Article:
Templates are neither necessary nor sufficient for separating model and view (presentation). Not necessary because the separation is really accomplished by the model/view protocol, and not sufficient because presentation code can always seep into the model code. In fact, the StringTemplate approach requires complex views to be implemented in the model code.
A great m/v separation may be achieved by just having separate code for model and for view, even in the same language. The only requirements are on the data passed from the model to the view:
- it should be available before the view code runs
- it should consist only of lists of lists, and lists of opaque objects
It's probably worth noting explicitly that the view depends on the model and not vice versa.
The StringTemplates author acknowledges that his solution is insufficient to keep view logic out of the model code. The model code could pass data like "the color red" to the view layer. Since StringTemplates is such a simple language, more complex view features must be implemented with the help of model code. Any possible document may be generated, but only with the help of the model code.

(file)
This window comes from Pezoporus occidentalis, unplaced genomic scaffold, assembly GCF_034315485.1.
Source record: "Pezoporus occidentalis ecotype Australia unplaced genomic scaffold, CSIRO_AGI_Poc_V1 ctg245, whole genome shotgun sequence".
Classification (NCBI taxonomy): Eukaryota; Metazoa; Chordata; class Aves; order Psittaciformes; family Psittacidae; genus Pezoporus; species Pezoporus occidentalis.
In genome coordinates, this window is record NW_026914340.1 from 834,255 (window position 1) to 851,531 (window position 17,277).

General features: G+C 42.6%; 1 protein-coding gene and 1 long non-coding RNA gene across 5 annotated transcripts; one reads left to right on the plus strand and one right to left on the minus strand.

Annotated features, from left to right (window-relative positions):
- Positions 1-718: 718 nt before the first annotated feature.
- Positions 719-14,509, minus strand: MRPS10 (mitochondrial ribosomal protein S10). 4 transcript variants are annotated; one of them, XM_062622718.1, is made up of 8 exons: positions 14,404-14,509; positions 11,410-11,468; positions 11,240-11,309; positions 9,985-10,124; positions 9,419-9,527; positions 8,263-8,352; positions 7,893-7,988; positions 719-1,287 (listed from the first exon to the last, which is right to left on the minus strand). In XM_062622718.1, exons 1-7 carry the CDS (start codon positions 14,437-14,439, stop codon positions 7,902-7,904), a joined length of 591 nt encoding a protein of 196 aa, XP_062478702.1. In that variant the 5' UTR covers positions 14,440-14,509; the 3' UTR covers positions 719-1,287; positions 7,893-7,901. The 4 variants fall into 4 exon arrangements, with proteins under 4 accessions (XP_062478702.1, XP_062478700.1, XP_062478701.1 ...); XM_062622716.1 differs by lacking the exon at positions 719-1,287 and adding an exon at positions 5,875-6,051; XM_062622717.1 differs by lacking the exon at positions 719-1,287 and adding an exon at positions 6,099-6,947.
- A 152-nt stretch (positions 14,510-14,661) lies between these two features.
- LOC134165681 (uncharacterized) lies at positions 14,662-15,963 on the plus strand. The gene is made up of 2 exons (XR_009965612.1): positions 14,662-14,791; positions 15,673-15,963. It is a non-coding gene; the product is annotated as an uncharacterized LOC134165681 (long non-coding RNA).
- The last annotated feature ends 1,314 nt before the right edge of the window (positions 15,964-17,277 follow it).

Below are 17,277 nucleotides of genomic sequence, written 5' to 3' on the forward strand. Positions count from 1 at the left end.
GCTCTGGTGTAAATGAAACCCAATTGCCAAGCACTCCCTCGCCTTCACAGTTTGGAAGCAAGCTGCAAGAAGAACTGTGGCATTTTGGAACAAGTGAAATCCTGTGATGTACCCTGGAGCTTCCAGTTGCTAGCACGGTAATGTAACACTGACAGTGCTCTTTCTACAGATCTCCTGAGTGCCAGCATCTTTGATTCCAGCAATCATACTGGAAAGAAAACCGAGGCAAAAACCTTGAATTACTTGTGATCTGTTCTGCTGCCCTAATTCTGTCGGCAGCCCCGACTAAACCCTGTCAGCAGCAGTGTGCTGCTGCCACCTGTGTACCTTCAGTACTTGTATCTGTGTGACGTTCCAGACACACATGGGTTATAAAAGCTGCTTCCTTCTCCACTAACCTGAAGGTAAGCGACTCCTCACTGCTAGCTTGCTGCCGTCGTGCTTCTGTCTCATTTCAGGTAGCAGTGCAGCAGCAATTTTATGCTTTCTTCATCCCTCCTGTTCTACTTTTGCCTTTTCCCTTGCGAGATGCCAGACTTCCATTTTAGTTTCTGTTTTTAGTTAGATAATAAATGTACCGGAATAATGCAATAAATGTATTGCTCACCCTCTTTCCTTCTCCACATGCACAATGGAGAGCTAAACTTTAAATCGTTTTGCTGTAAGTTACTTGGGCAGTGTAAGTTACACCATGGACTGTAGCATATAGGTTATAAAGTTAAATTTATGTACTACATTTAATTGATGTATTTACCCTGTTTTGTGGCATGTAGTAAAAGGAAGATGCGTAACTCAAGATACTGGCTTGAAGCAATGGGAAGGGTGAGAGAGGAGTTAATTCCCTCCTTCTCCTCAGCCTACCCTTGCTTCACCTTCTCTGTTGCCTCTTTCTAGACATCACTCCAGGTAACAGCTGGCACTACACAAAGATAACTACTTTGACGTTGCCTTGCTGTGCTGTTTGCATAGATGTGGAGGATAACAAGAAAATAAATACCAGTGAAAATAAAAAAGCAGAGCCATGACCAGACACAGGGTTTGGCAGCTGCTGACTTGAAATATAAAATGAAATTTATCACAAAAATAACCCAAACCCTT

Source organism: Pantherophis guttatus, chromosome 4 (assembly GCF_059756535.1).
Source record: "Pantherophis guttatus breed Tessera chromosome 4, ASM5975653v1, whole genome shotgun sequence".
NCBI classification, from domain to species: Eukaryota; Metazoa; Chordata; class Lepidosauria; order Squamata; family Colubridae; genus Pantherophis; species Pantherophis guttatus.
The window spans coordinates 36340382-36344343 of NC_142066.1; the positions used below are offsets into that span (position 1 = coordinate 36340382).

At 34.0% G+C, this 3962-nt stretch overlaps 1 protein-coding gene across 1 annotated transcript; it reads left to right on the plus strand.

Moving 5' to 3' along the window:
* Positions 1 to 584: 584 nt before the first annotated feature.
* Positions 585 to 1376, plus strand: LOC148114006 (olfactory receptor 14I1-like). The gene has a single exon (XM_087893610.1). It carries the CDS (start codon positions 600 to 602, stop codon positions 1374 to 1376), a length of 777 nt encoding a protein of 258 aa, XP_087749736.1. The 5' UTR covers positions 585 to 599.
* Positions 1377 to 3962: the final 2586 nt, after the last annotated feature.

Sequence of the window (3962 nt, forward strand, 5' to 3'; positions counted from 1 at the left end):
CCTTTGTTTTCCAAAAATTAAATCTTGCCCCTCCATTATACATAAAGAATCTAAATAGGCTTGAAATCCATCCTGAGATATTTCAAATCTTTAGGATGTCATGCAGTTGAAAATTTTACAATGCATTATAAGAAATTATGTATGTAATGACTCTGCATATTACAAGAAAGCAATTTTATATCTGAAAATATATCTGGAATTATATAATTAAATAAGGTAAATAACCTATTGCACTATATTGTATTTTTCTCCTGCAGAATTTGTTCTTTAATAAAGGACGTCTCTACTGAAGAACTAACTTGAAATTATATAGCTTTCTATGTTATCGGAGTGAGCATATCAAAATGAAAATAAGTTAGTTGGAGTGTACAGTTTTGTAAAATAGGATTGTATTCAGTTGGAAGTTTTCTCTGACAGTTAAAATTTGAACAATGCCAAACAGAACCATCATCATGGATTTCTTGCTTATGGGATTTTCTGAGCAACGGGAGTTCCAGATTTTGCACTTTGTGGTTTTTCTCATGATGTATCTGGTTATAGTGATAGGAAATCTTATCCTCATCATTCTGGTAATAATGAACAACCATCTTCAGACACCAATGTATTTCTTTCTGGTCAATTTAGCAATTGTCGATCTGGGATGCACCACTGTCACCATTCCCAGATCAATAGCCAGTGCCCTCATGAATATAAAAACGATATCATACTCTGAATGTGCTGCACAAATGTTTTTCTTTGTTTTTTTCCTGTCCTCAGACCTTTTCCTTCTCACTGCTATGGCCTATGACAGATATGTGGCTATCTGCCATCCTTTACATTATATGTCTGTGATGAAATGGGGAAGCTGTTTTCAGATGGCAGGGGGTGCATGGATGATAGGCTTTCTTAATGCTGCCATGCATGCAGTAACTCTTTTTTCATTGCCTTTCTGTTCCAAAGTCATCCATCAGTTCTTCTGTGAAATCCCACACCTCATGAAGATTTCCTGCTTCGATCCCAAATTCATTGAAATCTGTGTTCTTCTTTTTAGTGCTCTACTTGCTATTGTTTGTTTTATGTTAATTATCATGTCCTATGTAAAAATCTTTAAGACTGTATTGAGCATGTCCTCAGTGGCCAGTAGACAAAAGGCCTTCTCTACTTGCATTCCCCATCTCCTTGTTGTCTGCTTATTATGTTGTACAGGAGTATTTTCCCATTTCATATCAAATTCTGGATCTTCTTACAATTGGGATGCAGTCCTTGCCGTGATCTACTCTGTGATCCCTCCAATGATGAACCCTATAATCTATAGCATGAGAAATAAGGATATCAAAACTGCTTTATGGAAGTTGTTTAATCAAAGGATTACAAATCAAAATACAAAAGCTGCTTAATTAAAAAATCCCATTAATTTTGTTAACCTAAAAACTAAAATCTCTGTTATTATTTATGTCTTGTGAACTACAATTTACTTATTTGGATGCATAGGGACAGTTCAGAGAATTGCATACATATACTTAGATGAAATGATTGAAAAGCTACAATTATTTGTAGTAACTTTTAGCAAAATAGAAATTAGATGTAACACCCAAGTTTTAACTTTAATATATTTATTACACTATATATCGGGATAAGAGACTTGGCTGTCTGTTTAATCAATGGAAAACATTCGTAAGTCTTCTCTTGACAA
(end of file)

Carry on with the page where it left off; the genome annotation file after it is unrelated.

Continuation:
So if m/v separation isn't the point of templates, what is? Separation of roles. The roles of programmer and designer aren't necessarily performed by different people, but they do require different approaches. The designer role includes everything that can be done in a WYSIWYG editor, with all visible elements, "includes", and conditionals. As document formats evolve, this could become part of the normative editor functionality. CSS visibility could be hacked to support conditionals, and XInclude takes care of the rest.